Python-5:

Here comes the Israeli Python-5. Powered by one of the most ingenious guidance and locking systems, the Python-5 is one of the deadliest short range air-to-air missiles. The Python-5 uses a revolutionary LOAL technology. LOAL stands for LOck After Launch. This technology defies the conventional method of launching missiles. Conventionally the missiles are launched with the information about the target already transferred to it. Python-5 completely defies that logic and has an altogether new approach to locking on to its target. Conventional methods of firing would require the target to be within the crosshairs of the firing aircraft before unleashing the missile, but with LOAL technology, Python-5 can be fired in the direction of the target and quickly get out of harm’s way. . The missile has an advanced electro-optical imaging seeker that scans the target area for hostile aircraft, then locks-on for terminal chase and has a range of around 20 KMS. This missile is unarguably one of the best dog fighting missiles. It is one of the few missiles that can keep coasting along even after its rocket motor is spent using its extremely efficient aerodynamic characteristics. It has complex algorithms which are put to use in its on-board computers that enable it to hit the cockpit/belly of the aircraft to make sure that the target does not survive the hit. That makes the Python-5 one hell of a weapon for the air warrior.

R-77 Adder:

The R-77 Adder is a Russian medium/long-range air-to-air missile with active radar guidance used for the terminal phase of the missile’s flight. The Russians claim that the ‘Adder’ can hit anything from low-flying cruise missiles to motionless objects like a helicopter. The missile has a range of over 100 KMS and a certain version (R-77 M1) is believed to have ranges of over 170 KMS. This missile was primarily used by the Russian forces to counter threats at long ranges. This missile is capable of withstanding around 12 Gs of forces. This would mean that the missile is capable of taking really tight turns to hit the target. This missile has not been put to use yet in battle to know its real might. Theoretically it’s an extremely capable missile which is superior even to the mighty AIM-120 AMRAAM in certain aspects. This missile forms the mainstay of the Indian Air Force’s long range air defence.

R-73 Archer:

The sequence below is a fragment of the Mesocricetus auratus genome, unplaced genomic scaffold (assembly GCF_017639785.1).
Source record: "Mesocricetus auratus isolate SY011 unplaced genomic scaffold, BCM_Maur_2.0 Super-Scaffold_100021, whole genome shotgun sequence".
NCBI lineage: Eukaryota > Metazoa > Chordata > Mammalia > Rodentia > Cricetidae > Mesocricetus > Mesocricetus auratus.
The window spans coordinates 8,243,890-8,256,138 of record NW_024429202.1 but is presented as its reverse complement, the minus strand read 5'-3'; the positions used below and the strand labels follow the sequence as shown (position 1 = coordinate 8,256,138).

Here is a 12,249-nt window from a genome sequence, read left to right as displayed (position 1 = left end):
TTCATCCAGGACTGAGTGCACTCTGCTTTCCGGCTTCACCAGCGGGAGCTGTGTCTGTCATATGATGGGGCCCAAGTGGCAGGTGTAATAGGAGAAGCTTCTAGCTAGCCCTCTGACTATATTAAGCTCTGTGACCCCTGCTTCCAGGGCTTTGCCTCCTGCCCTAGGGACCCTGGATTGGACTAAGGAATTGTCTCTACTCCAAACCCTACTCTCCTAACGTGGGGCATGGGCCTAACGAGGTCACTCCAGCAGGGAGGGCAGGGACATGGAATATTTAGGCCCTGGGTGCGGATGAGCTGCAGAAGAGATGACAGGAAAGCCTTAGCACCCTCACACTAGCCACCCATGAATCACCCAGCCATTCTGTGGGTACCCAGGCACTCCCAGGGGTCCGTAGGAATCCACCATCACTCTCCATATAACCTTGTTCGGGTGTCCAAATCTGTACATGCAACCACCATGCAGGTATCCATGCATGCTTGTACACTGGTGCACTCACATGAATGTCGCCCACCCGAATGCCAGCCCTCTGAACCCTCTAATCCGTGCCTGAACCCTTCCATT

One of the deadliest missiles ever to grace the wing of any aircraft would be the R-73 aptly named by NATO as the ‘Archer’. The R-73 is the most modern of all Russian missiles. The R-73 is a heat-seeking missile with a sensitive, cryogenic cooled seeker with a substantial "off-bore sight" capability: the seeker can "see" targets up to 60° off the missile's centerline. It can be linked to a helmet-mounted sight (HMS), allowing pilots to designate targets by looking at them. Minimum engagement range is about 300 meters, with maximum aerodynamic range of nearly 30 km (18.75 mi) at altitude. “Off-bore sight” becomes important because of the fact that pilots and the planes would be put under extreme pressure and strain to keep a maneuvering target within its bore sight. With HMS the pilot can just look at the target, lock on to it and fire the missile. The Archer also incorporates a highly efficient thrust vectoring system which will enable the missile to take extremely tight turns and take out its target. The R-73 RDM2 has an extended range of 40 KMS, which means the Archer is no longer restricted to dogfights. The R-73 incorporates complex algorithms in its on-board guidance system which enables it to target the middle of the aircraft to ensure that crippling injuries can be delivered to the target. When coupled with the right aircraft (like the Sukhoi-30MKI) the missile can attack a chasing aircraft. In such a scenario the missile is fired normally but flips 180 degrees to lock on to the chaser. There are very few other missiles which can be compared to the unstoppable Archer!